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Sunday, March 24, 2013

DIY Egg Dye

Egg dyeing has long been a tradition the Saturday before Easter in my family. With the itch to create something and always loving Easter egg dyeing, I jumped ahead and decided to create my own dyes from things I had in my home already rather than going out and getting the typical dye in a box. Those eggs always come out the same and this year I wanted brilliant color. My original idea was to color these eggs then dip them in gold paint on one side but honestly, once I pulled them out of the dyes, they were so brilliantly colored I decided to leave them be. Your screen does not lie-they were that bright!

Armed with my friend Whitney and not much of a plan, we set forth to rummage in my kitchen and create some dyes. I had perused some sources on natural egg dyes from vegetables and decided to do two different ones (actually three-the grape juice dye was bad). I chose a magenta red and a golden yellow, aka beets and turmeric. I combined a teaspoon of white vinegar, 2/3 cup of boiling water and then added in the colorant to each cup-6 tablespoons of grated beets to one cup for the red and two teaspoons of ground turmeric in the other. I grated the beets Friday night and used the rest for my dinner. The red color is beautiful but definitely gets everywhere-it looked like a small murder had happened in my kitchen. The beets yielded a regal red-purple color. The egg in the photo above at the 1:00 angle is the first egg out of the beet dye. 
Turmeric is a yellow spice used in a lot of middle eastern or asian dishes and I had some for a recent Moroccan meal. It's an easy find in a supermarket but not exactly a spice staple. The color is beautiful but like most yellow dyes, we did have to leave those in a little longer than most-that is the key-leaving the egg in longer allows for a much deeper color. Since we were chatting while we played, this was easy to do. 

Top left: Grated beets | Top right: Boiling water added to the colorant
Bottom left: Going into to the teal dye | Bottom right: We "boiled" our eggs in muffin tins for a change.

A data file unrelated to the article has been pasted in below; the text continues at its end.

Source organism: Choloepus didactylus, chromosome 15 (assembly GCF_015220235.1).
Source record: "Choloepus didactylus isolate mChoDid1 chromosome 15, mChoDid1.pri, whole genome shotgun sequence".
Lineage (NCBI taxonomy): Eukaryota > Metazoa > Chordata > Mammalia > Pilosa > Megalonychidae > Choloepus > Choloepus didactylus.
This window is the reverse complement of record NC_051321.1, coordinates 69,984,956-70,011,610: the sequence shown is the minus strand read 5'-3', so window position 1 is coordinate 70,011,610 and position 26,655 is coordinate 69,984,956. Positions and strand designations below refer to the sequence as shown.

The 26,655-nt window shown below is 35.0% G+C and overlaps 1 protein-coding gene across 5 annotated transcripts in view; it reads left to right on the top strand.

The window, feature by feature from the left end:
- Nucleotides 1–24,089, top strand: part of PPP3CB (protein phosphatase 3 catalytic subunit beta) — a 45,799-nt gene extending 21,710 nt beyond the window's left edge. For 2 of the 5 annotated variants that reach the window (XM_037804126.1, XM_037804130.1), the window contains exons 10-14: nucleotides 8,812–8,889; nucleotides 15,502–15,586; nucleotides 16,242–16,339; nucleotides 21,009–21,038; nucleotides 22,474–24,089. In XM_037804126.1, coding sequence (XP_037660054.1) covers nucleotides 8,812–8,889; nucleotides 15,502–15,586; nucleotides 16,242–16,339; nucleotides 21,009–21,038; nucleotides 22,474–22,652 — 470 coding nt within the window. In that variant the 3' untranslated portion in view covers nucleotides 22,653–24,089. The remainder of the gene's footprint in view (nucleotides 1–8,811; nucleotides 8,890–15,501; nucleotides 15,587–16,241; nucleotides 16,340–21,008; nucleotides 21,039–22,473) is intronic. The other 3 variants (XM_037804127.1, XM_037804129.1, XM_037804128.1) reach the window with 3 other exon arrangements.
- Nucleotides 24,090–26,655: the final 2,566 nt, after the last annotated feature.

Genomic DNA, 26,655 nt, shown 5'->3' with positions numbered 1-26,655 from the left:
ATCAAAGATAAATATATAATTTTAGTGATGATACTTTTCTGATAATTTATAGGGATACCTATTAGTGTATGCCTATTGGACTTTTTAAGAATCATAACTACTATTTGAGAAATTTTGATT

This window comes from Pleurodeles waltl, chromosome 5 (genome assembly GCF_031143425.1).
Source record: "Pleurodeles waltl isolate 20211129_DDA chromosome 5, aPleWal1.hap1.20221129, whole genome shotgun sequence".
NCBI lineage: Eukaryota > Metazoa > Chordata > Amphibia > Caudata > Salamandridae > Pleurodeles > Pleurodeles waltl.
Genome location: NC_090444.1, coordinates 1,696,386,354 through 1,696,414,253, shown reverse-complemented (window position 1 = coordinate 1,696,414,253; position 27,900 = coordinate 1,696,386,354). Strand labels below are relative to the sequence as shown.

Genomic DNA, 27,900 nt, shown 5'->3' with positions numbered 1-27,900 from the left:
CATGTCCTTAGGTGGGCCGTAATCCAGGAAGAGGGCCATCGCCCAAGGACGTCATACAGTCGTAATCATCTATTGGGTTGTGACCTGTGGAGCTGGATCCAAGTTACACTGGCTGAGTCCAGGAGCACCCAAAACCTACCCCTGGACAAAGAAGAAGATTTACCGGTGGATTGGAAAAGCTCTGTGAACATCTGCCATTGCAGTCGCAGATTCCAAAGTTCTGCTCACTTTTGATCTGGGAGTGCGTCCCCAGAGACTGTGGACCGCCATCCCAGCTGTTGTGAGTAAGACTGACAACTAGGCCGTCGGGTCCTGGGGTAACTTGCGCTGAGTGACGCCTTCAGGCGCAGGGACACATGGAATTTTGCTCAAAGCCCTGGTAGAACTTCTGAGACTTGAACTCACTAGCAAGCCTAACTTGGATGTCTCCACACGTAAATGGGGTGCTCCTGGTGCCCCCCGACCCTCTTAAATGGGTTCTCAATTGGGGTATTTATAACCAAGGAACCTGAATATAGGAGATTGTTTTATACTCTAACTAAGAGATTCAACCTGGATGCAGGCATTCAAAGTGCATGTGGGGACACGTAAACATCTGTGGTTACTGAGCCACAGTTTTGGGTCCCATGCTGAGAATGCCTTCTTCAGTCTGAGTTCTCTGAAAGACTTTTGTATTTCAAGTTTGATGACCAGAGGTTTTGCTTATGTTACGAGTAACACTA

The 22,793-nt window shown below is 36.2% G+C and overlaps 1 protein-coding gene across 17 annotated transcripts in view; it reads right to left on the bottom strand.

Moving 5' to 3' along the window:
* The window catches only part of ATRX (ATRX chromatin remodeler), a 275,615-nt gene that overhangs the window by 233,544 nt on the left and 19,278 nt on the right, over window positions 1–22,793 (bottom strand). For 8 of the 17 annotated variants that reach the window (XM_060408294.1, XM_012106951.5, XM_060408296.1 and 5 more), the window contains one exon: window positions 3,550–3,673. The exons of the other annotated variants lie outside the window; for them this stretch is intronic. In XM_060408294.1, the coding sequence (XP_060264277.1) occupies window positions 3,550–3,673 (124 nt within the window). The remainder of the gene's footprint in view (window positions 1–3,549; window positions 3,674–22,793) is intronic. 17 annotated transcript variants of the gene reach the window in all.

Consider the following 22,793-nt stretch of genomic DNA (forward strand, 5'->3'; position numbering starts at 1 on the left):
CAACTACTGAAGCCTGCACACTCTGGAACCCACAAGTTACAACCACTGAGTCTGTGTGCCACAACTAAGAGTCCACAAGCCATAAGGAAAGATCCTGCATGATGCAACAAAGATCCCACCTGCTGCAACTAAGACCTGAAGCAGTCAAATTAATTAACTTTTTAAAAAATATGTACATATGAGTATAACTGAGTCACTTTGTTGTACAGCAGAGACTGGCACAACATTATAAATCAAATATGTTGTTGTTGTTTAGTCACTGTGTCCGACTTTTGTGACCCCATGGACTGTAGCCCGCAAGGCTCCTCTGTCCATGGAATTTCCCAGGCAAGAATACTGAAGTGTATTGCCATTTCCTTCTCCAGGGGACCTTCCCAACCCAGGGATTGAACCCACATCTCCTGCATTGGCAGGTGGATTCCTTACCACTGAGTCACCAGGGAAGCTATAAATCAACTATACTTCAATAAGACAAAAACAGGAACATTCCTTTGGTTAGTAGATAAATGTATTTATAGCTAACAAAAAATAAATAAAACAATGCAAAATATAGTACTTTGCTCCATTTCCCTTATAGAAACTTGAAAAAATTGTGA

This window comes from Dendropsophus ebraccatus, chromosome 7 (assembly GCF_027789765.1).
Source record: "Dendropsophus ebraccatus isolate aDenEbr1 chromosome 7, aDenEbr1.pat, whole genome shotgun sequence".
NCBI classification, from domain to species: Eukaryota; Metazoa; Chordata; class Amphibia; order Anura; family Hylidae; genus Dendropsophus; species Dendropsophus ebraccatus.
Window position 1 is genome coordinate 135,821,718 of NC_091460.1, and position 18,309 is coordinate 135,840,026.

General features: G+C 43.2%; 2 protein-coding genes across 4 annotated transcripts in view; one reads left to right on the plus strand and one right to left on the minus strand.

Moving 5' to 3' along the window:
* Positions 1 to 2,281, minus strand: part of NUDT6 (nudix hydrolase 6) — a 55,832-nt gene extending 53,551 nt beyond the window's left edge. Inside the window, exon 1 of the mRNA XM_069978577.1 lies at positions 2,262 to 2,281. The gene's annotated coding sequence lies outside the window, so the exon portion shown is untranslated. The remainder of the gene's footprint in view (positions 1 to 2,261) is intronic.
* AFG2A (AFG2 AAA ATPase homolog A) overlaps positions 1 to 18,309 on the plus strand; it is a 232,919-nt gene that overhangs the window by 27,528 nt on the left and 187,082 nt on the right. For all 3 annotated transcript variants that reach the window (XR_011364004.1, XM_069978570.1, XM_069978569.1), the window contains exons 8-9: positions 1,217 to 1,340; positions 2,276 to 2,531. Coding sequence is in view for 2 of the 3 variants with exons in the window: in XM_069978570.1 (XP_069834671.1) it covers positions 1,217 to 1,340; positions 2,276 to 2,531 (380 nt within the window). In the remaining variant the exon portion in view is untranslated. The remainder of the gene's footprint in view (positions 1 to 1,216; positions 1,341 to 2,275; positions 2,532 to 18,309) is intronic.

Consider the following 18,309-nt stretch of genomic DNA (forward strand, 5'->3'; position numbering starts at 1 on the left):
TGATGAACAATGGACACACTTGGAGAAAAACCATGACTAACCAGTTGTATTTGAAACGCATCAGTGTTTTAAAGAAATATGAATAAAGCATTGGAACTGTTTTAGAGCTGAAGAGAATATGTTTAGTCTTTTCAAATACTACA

Top: Dyed with teal icing and food coloring for the blue, turmeric for the yellow
Bottom left: Our first turmeric egg was a bright one! | Bottom right: This egg was immediately that color once it was dipped in and pulled right back out. 

Typical food coloring can be used as egg dye and it even has some formulas for color on the back of the box. I had a couple of green, a yellow and a blue. I also found some icing dye in little bottles (not sure where those came from) labeled "rose" and "teal." I'm sure you can get these types of bottles at Kroger or Wal Mart in the cake decorating areas. The teal was beautiful-we actually did the teal icing coloring as well as the food coloring instructions for teal as well. That helped us achieve a really deep color. We also took eggs that had been dyed in the beets and dipped them a second time in the teal to get the really brilliant purple colored eggs. The pink was such a neon pink it hurt my eyes! We put the icing dye directly in the cup with vinegar and water just like the rest of the colors and it was almost instantly pink. Thus, we created the ombre effect of pinks and purples of varying tones and shades. Whitney even tested a steady hand and patience and created the cute little ombre egg!

Once you have your main colors going, mix and match-dip the turmeric egg in the pink icing dye for a coral color...try the beet dye with the teal dye for the deepest cobalt-purple. Try your hand at the ombre effect, which is easy to do with a little patience! Line your eggs up on a pretty tray or fill up a bowl and let them brighten your day. 


Warning: If you really want to eat the Easter egg, do so not long after boiling and dyeing-you don't want to eat the egg if it hasn't been refrigerated!
Tip: Make sure your muffin tin is spotless because the eggs will somehow pick up the tiniest crumb. 

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